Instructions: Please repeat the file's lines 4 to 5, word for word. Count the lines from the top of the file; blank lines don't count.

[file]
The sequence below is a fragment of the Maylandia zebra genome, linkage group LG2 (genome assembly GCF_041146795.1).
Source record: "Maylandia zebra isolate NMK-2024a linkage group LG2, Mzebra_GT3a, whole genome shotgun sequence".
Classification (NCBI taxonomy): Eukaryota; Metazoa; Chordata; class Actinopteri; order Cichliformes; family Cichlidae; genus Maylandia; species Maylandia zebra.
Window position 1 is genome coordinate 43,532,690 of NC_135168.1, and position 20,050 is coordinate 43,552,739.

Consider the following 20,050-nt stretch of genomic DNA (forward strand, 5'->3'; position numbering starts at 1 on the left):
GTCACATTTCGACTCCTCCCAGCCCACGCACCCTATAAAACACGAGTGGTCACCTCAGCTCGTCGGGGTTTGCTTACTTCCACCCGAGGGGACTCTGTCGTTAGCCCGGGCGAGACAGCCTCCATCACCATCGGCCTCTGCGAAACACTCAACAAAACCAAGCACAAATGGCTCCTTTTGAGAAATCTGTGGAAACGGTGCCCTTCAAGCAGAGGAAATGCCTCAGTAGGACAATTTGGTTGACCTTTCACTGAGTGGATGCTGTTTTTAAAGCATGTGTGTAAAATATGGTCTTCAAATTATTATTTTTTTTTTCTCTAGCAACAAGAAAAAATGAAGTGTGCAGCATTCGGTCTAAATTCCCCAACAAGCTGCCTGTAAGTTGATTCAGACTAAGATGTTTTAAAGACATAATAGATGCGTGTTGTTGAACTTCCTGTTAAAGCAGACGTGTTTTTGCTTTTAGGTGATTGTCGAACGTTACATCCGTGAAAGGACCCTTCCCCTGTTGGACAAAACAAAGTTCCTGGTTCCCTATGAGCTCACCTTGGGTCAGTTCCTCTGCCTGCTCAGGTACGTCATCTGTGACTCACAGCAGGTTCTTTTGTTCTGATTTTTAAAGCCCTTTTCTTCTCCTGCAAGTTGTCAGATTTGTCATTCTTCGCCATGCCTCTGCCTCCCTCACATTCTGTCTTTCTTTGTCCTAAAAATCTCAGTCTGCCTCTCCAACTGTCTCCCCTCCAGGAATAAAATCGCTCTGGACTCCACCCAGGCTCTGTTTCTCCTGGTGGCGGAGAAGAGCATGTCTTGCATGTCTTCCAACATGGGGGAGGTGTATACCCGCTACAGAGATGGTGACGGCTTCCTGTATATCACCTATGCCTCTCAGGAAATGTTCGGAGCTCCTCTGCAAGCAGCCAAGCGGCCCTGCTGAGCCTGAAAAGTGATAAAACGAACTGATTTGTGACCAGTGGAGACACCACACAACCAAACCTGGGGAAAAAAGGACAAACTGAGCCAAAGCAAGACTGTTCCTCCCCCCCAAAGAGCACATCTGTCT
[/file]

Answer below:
Window position 1 is genome coordinate 43,532,690 of NC_135168.1, and position 20,050 is coordinate 43,552,739.

Consider the following 20,050-nt stretch of genomic DNA (forward strand, 5'->3'; position numbering starts at 1 on the left):